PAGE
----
We've been examining what the character of a Christian disciple should be like. In the next lesson we'll turn to the values that Jesus desires his disciple hold dear.


Lord Jesus, we long for the character you taught your disciples about. We long to walk in the light, to be people of humility, to be transparent rather than hypocritical. Lord, we want to abide in You. Help us! We pray in your holy name. Amen.


References and Abbreviations

[1] Related to the character of disciples are a pair of analogies: the Analogy of the Light of the World and Analogies of Walking in Light and Darkness. It is important that disciples walk in righteousness and in the presence of the Lord. These are reviewed in Appendix 4.1.

[2] "Confident" (NIV) or "trusting in" (ESV, NRSV, KJV) is peithō, which can mean variously, "convince, persuade," here, "to be so convinced that one puts confidence in something ... depend on, trust in" (BDAG 792, 2a). "Righteousness" is dikaios, "pertaining to being in accordance with high standards of rectitude, upright, just, fair" (BDAG 246-247).

[3] "Looked down on" (NIV), "treated/regarded with contempt" (ESV, NRSV), "despised" (KJV) is exoutheneō, "to show by one's attitude or manner of treatment that an entity has no merit or worth, disdain."[3]

[4] The Greek words are variously translated "about himself" (NIV), "standing by himself" (ESV, NRSV), "with himself" (KJV). The phrase is difficult, spawning some textual variants. Marshall (Luke, p. 679) says that this "should be understood as representing an Aramaic ethic dative, which emphasizes the verb: 'The Pharisee, taking his stand, prayed'" (citing Black, Jeremias, and Manson).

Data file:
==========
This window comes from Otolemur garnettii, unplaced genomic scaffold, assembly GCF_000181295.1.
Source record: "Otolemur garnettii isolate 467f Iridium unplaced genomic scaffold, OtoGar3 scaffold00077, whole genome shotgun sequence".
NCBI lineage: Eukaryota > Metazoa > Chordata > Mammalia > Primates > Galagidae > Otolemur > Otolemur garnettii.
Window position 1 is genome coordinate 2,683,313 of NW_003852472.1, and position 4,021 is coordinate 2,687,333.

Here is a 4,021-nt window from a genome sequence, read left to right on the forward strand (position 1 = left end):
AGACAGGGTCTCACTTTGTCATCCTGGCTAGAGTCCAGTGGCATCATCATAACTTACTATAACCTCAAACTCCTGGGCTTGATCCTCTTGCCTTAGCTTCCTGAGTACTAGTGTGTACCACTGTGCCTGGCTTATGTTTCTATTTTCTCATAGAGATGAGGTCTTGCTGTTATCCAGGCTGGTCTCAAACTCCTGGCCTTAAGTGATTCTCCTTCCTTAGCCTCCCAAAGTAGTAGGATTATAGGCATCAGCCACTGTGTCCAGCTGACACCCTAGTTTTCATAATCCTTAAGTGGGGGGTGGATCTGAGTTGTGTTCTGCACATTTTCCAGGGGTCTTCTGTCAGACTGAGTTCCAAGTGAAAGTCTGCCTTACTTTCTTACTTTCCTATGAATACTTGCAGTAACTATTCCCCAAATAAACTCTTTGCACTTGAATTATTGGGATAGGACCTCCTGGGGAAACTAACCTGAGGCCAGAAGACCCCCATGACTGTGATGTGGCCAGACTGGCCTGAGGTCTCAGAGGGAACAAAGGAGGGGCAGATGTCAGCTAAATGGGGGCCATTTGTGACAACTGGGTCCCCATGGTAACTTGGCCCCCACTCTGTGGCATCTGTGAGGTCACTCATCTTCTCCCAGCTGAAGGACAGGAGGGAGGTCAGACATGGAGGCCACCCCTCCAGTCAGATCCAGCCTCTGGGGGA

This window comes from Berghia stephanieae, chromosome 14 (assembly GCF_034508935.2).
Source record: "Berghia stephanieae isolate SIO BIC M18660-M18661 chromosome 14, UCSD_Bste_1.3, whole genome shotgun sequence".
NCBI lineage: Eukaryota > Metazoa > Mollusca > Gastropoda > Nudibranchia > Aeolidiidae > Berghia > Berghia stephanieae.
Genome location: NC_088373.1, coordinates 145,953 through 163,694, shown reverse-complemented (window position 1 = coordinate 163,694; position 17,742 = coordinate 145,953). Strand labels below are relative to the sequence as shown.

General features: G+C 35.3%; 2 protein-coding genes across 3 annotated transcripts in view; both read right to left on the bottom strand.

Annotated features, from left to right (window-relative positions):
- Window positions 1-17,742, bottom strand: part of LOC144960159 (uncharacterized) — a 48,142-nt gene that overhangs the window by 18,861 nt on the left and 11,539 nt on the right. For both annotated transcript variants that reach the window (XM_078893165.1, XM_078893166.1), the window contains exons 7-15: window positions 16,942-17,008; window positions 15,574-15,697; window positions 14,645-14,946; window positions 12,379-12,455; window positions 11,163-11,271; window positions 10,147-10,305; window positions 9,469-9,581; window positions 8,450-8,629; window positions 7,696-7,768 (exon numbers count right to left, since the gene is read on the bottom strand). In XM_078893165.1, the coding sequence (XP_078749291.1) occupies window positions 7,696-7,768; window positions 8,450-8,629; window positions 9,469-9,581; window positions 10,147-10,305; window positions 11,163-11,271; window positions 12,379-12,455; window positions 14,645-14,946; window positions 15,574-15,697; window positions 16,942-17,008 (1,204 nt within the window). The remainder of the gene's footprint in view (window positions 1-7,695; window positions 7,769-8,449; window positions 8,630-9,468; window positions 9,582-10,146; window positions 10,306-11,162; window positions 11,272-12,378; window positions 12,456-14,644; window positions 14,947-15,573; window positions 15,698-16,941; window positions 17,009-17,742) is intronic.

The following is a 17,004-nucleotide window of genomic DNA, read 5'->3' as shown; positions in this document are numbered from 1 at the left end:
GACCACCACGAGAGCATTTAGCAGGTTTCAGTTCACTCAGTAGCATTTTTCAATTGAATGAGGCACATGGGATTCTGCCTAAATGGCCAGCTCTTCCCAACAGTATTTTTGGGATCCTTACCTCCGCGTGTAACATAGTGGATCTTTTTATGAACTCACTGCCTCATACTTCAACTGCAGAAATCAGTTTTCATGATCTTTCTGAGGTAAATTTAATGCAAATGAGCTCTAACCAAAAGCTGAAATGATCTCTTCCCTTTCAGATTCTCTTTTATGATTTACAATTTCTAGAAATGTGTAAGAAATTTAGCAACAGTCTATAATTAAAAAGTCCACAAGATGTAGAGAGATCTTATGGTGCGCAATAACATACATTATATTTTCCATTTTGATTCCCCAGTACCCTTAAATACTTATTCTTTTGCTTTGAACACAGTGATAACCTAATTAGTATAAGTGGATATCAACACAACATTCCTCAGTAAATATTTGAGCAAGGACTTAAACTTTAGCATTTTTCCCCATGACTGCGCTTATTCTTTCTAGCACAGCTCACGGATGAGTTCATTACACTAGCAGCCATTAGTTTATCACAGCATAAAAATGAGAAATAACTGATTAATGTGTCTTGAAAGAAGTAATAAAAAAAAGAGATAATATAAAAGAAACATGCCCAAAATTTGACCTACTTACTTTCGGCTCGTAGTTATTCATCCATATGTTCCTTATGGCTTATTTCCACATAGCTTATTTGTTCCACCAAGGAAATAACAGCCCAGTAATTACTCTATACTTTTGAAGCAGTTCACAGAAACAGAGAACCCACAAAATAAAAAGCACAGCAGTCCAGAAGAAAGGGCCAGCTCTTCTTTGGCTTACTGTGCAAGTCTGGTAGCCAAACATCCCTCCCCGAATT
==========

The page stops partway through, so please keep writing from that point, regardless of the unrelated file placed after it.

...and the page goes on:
[5] Gustav Stählin, pypto, TDNT 8:260-269, especially p. 262, fn 18, and p. 264. Josephus, a Pharisee who lived a few decades after Jesus, described David's mourning for his son Absalom in this way: "David ... wept for his son, and beat his breast, tearing [the hair of] his head, tormenting himself all manner of ways..." (Antiquities 7,10,5).

[6] Hamartōlos, "pertaining to behavior or activity that does not measure up to standard moral or cultic expectations, sinner" (BDAG 51-52). Hilaskomai calls for forgiveness from one who has been wronged, while eleeō asks for compassion and pity for one in tragic circumstances.

[7] Hilaskomai, "to cause to be favorably inclined or disposed, propitiate, conciliate." When used in the passive, of one addressed in prayer, "to act as one who has been conciliated, be propitiated, be merciful or gracious" (BDAG 473-474).

[8] "Justified" is dikaioō, "to render a favorable verdict, justify, vindicate, treat as just ... to be found in the right, be free of charges" (BDAG 249).

[9] Jesus did not absolve them of their responsibility to repay those they had cheated. Zacchaeus did so willingly (Luke 19:8), but Jesus' point here wasn't repayment but a humble heart.